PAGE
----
Diabetes Education Makes a Powerful Difference

Diabetes Education Makes a Powerful Difference

According to the American Diabetes Association (ADA), more than 10% of the population has diabetes, and each year, 1.5 million Americans are diagnosed with this chronic disease. While the statistics are alarming, there’s a lot someone with diabetes can do to live a healthier, longer life.

Whether you’ve just been diagnosed, are at high risk for complications or need a refresher on how to control your blood sugar, Holland Hospital can help you manage your diabetes—instead of letting it manage you.

“The more you know about your disease, the more you’re able to take charge of your life,” said Joe Poisson, who was diagnosed with type 2 diabetes in March of 2021. Along with prescribing medication, Poisson’s primary care physician also referred him to Holland Hospital’s Diabetes Self-Management Education Program

Based on national standards developed by the ADA, the program helps people living with diabetes:

  • Feel empowered to better manage their disease
  • Lower health care costs due to improved symptom control
  • Decrease the risk of eye, kidney and nerve damage, and cardiovascular disease
  • Increase their energy level and independence
  • Enhance overall quality of life

“Having diabetes can feel intimidating because it’s something you have to stay on top of forever,” he said. “The work is worth it though. I have more energy and I feel a lot better now.”

Because he transitioned from field work to office work, Poisson, 39, doesn’t have to move around as much as he used to for his job. As a result, he devotes significant time and effort into managing his diabetes. Each week he spends about six hours staying physically active and prepping food to meet his new dietary requirements. “I’m constantly buying vegetables. It feels like my daughter and I go through at least five pounds of carrots each week,” he said, “and I try to get at least 150 minutes of activity every week, too.”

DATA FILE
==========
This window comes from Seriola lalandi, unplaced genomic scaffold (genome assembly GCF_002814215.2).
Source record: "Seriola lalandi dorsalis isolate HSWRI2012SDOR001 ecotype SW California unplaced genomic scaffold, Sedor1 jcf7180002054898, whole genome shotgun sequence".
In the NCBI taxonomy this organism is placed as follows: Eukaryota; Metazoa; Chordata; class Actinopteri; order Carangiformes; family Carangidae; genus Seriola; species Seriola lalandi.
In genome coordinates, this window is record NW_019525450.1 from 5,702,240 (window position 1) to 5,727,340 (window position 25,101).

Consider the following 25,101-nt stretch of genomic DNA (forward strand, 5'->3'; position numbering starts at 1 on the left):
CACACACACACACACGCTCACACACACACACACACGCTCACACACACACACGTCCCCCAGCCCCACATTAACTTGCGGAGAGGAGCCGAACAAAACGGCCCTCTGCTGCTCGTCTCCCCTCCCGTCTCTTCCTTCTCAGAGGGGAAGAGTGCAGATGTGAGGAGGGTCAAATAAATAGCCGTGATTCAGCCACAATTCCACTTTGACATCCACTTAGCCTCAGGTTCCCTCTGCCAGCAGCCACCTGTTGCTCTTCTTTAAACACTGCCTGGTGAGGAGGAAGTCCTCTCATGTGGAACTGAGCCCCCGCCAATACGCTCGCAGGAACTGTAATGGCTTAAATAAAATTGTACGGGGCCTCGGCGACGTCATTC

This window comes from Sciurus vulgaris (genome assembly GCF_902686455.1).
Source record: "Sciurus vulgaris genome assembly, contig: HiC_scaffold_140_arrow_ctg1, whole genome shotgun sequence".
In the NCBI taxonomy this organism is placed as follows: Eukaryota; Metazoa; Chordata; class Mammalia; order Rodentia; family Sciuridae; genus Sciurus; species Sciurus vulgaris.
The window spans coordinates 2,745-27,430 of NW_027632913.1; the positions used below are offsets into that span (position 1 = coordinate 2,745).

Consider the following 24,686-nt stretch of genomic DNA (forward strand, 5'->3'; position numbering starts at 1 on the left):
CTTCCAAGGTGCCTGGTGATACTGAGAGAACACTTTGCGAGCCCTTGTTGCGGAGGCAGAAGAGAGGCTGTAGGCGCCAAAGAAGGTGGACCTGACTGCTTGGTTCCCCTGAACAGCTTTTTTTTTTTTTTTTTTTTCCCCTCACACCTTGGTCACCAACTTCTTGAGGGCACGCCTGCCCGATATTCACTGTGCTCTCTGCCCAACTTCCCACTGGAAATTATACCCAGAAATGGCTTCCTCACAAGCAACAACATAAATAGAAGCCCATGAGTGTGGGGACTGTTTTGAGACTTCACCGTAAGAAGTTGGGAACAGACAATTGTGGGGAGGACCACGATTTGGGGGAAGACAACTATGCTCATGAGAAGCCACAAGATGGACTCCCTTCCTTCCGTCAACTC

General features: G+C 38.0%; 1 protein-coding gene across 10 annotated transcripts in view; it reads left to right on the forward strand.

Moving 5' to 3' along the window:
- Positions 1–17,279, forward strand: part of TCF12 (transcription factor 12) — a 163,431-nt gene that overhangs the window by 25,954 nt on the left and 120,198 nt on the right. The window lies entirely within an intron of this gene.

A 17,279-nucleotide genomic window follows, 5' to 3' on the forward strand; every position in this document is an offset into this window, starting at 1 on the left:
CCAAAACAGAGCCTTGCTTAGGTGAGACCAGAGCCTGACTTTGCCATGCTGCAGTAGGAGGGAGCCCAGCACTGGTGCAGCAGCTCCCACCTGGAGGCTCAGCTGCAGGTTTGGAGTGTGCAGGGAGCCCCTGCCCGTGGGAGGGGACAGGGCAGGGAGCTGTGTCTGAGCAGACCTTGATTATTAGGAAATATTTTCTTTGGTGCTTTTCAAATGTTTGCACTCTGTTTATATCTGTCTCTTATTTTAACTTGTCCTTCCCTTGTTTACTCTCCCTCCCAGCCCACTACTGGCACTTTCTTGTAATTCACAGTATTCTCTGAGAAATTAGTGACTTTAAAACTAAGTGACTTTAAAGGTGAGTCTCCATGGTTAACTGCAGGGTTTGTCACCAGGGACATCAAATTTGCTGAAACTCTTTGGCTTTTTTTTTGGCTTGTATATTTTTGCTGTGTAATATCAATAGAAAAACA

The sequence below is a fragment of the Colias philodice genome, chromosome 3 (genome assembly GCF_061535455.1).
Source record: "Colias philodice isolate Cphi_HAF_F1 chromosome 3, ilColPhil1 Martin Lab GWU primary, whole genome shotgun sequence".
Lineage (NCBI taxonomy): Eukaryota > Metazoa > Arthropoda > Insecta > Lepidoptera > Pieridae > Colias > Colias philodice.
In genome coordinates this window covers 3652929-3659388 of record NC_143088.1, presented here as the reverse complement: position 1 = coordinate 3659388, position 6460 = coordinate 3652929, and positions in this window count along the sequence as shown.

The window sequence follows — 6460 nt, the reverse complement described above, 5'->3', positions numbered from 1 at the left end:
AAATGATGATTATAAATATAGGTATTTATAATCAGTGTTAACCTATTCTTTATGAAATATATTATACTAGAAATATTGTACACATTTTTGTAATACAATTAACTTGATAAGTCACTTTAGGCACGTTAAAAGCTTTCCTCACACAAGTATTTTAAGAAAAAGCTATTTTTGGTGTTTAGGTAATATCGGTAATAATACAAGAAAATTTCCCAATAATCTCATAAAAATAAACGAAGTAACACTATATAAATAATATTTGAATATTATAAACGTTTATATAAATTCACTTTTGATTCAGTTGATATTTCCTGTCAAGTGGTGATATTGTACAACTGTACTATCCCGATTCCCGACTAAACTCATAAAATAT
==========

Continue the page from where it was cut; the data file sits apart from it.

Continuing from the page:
Through his diabetes education, he discovered the powerful effect working up a sweat had on his health. While Poisson’s A1C was 6.9% at diagnosis, thanks to his dedication to staying active and modifying his eating habits, he was able to bring that number down to 5.1% within a few months.

“Joe’s positive outlook has been very encouraging,” added Edith Munezero Tye, RN, diabetes care and education specialist at Holland Hospital. “He hasn’t just worked hard to improve his own health; he’s shared his experience and insights with other class participants, like explaining how exercise would drop his blood sugar by 30 points.”

In addition to improving blood sugar through exercise, one-on-one and group diabetes education classes cover:

  • The basics of type 1, type 2 and gestational diabetes
  • Meal planning for blood sugar control
  • Monitoring blood sugar levels and targets to reach
  • Medication management
  • Insulin therapy training and insulin management
  • Preventing short- and long-term diabetes complications

“I learned I had a lot of added sugar in my day,” Poisson said. “I cut out soda and it took some adjustment, but changes like that can really make a difference.”

Holland Hospital’s Diabetes Self-Management Education is available in person or virtually (remote). Most insurance companies cover the cost of up to 10 hours of diabetes education and two to three hours of nutritional counseling for those who are newly diagnosed. For more on our diabetes program and services, call (616) 394-3273.

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